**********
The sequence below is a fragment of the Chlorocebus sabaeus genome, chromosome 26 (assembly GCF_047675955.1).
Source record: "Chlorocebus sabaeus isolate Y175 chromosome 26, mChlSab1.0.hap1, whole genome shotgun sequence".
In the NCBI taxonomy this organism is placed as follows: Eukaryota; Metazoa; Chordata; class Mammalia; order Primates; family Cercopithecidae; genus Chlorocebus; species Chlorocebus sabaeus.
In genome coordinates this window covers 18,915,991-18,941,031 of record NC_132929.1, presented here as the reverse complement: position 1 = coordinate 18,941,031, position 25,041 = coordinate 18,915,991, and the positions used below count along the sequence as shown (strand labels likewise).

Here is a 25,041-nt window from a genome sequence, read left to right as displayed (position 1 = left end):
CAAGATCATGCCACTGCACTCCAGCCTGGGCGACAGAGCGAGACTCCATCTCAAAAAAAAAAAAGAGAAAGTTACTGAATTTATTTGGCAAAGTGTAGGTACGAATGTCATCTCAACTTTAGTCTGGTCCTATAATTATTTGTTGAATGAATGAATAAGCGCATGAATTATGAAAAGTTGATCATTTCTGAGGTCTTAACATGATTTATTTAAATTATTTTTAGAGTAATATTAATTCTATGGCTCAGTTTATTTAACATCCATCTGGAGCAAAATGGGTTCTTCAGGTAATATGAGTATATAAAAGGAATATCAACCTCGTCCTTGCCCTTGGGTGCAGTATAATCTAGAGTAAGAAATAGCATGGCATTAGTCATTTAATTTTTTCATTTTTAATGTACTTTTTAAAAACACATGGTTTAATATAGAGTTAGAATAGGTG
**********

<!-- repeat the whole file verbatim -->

The sequence below is a fragment of the Chlorocebus sabaeus genome, chromosome 26 (assembly GCF_047675955.1).
Source record: "Chlorocebus sabaeus isolate Y175 chromosome 26, mChlSab1.0.hap1, whole genome shotgun sequence".
In the NCBI taxonomy this organism is placed as follows: Eukaryota; Metazoa; Chordata; class Mammalia; order Primates; family Cercopithecidae; genus Chlorocebus; species Chlorocebus sabaeus.
In genome coordinates this window covers 18,915,991-18,941,031 of record NC_132929.1, presented here as the reverse complement: position 1 = coordinate 18,941,031, position 25,041 = coordinate 18,915,991, and the positions used below count along the sequence as shown (strand labels likewise).

Here is a 25,041-nt window from a genome sequence, read left to right as displayed (position 1 = left end):
CAAGATCATGCCACTGCACTCCAGCCTGGGCGACAGAGCGAGACTCCATCTCAAAAAAAAAAAAGAGAAAGTTACTGAATTTATTTGGCAAAGTGTAGGTACGAATGTCATCTCAACTTTAGTCTGGTCCTATAATTATTTGTTGAATGAATGAATAAGCGCATGAATTATGAAAAGTTGATCATTTCTGAGGTCTTAACATGATTTATTTAAATTATTTTTAGAGTAATATTAATTCTATGGCTCAGTTTATTTAACATCCATCTGGAGCAAAATGGGTTCTTCAGGTAATATGAGTATATAAAAGGAATATCAACCTCGTCCTTGCCCTTGGGTGCAGTATAATCTAGAGTAAGAAATAGCATGGCATTAGTCATTTAATTTTTTCATTTTTAATGTACTTTTTAAAAACACATGGTTTAATATAGAGTTAGAATAGGTG